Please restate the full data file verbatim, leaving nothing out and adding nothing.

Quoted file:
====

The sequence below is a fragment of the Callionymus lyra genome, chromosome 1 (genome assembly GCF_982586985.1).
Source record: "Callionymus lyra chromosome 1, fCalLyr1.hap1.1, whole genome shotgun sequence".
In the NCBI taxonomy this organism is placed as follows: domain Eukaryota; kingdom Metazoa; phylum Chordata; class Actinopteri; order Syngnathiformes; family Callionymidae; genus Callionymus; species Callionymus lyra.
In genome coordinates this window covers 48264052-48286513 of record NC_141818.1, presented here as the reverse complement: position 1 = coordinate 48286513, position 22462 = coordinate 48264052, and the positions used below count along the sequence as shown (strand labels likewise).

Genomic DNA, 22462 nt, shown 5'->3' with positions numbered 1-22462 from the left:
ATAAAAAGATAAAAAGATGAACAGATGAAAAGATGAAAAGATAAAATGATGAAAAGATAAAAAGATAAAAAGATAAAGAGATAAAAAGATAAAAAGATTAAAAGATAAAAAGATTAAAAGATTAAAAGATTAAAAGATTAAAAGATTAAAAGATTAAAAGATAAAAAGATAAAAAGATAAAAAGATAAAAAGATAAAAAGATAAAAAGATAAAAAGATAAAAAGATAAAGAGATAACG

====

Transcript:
The sequence below is a fragment of the Callionymus lyra genome, chromosome 1 (genome assembly GCF_982586985.1).
Source record: "Callionymus lyra chromosome 1, fCalLyr1.hap1.1, whole genome shotgun sequence".
In the NCBI taxonomy this organism is placed as follows: domain Eukaryota; kingdom Metazoa; phylum Chordata; class Actinopteri; order Syngnathiformes; family Callionymidae; genus Callionymus; species Callionymus lyra.
In genome coordinates this window covers 48264052-48286513 of record NC_141818.1, presented here as the reverse complement: position 1 = coordinate 48286513, position 22462 = coordinate 48264052, and the positions used below count along the sequence as shown (strand labels likewise).

Genomic DNA, 22462 nt, shown 5'->3' with positions numbered 1-22462 from the left:
ATAAAAAGATAAAAAGATGAACAGATGAAAAGATGAAAAGATAAAATGATGAAAAGATAAAAAGATAAAAAGATAAAGAGATAAAAAGATAAAAAGATTAAAAGATAAAAAGATTAAAAGATTAAAAGATTAAAAGATTAAAAGATTAAAAGATTAAAAGATAAAAAGATAAAAAGATAAAAAGATAAAAAGATAAAAAGATAAAAAGATAAAAAGATAAAAAGATAAAGAGATAACG